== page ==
Friday, June 23, 2006

Cars, Route 66, and the Admiral Twin Drive In

To see Cars, Jill and I decided to take the kids to the Drive In movie theater.

The Admiral Twin Drive In is spitting distance from Route 66 so it was fitting to take the kids to their first drive in to see Cars and to actually feel we were in the movie cheering on and lamenting the loss of this slice of Americana: Route 66 and towns it split and drive ins.

The kids were surprised by everything. Where do they show the movie? How do we hear it? It's outside? Jill and I were surprised by the recent addition of narrow cast FM to hear the sound, and we were shocked that you couldn't just pay for a carload--we spared our children details about how we and previous generations on occasion entered clandestinely to save on the price of drive in movies.

I really enjoyed the second tension in the movie that showed how the interstates changed the face and future of Radiator Springs. Cars had the "I-can't-believe-I'm-watching-inanimate-objects-as-characters-I-might-care-about" feeling of the Brave Little Toaster but was much better. Of course the animation and action was better but the storyline was much better, too, and there were no attempted Bob Dylan sound-alike songs.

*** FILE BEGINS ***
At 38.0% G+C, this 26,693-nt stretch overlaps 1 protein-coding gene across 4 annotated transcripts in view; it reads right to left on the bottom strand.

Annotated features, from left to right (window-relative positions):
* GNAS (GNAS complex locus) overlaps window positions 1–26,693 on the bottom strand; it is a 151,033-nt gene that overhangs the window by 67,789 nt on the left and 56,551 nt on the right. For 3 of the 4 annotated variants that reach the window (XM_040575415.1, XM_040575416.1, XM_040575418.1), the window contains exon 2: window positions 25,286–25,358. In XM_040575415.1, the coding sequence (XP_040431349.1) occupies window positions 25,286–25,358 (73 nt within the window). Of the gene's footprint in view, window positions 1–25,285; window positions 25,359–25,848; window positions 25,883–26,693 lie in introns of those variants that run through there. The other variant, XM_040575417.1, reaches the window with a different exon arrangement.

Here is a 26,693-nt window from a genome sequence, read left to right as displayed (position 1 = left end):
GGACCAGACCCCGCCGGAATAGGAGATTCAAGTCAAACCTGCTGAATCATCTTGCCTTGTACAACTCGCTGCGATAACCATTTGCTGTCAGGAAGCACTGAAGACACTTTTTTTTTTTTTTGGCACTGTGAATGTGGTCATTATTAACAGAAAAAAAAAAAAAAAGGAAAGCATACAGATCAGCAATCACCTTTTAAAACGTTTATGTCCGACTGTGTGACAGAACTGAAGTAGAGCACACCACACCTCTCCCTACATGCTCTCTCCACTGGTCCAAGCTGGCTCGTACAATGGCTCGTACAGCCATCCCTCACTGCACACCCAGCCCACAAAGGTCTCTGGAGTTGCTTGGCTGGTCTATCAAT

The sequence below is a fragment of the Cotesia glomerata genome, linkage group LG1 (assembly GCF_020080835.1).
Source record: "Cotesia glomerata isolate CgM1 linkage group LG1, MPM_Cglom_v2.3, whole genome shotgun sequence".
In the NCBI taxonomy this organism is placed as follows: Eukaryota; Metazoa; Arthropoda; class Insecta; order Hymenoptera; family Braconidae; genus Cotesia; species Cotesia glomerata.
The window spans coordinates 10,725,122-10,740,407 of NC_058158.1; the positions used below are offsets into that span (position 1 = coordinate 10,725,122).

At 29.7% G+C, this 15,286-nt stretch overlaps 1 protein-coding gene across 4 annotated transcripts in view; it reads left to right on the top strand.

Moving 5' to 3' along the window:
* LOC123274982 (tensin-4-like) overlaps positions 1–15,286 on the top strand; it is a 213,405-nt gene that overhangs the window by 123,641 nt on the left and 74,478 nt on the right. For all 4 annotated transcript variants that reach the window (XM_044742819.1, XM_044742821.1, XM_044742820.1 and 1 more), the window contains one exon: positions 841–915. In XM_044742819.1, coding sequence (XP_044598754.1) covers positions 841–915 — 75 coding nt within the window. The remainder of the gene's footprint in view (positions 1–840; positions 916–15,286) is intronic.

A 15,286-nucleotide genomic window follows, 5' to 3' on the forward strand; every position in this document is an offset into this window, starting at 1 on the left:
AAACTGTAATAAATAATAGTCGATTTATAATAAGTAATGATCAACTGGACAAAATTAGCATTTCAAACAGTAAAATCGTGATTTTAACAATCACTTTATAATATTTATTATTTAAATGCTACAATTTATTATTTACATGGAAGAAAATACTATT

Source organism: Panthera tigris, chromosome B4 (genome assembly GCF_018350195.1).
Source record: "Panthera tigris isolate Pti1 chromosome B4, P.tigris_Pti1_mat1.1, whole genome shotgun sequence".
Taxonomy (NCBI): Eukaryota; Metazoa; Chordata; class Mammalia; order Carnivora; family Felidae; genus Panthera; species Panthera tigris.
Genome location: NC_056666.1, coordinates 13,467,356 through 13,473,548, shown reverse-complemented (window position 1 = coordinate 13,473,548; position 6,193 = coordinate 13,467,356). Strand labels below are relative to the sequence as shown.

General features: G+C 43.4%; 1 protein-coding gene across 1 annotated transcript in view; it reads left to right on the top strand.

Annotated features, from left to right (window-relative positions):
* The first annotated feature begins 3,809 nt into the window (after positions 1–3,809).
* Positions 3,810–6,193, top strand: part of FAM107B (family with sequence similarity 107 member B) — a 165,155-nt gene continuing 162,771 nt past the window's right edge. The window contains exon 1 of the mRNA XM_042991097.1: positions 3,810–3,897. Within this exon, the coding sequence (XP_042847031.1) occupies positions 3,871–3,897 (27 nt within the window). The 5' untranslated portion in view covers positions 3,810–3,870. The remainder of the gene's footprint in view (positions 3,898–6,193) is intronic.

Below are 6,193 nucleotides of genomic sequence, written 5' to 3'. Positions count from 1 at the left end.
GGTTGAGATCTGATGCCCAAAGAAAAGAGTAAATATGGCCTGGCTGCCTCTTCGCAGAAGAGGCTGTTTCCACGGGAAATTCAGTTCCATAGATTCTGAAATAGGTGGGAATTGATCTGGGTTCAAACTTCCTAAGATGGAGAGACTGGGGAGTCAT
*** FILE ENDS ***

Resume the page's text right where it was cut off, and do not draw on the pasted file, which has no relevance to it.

But here we were backed up with minivan hatch up, watching the 1950s countdown to the movie with shameless appeals for everyone to get their popcorn before the movie begins. Another 50s slide came on encouraging us to "Attend the church of your choice this Sunday, and take a friend with you!"

I was really happy we attended the drive in of our choice . . . since the eighteen-wheelers brought those big air handlers to town on the interstate, seems these days people don't think they have much of a choice but to sit in padded and cool indoor theaters. We all enjoyed the outdoor experience of the drive in, and we think we'll go again to the Admiral Twin, our favorite. OK, well, it's the only one in town.

1 Comments:

At 11:12 AM, Anonymous Anonymous said...

Greg,
I too am saddened by the disappearance of drive-in theaters. There was a wonderful sense of community there that is lost in the indoor theater experience. Getting there early and locating the perfect spot, walking up to the concession stand, breathing the evening air, waiting for the lightning bugs and the projector to start, and even the occasional shadow brushing across the screen from someone in line at the restroom. We've never taken our kids to a drive-in, but lately we've been talking about doing it. Thanks for the reminder.
Lance.

 

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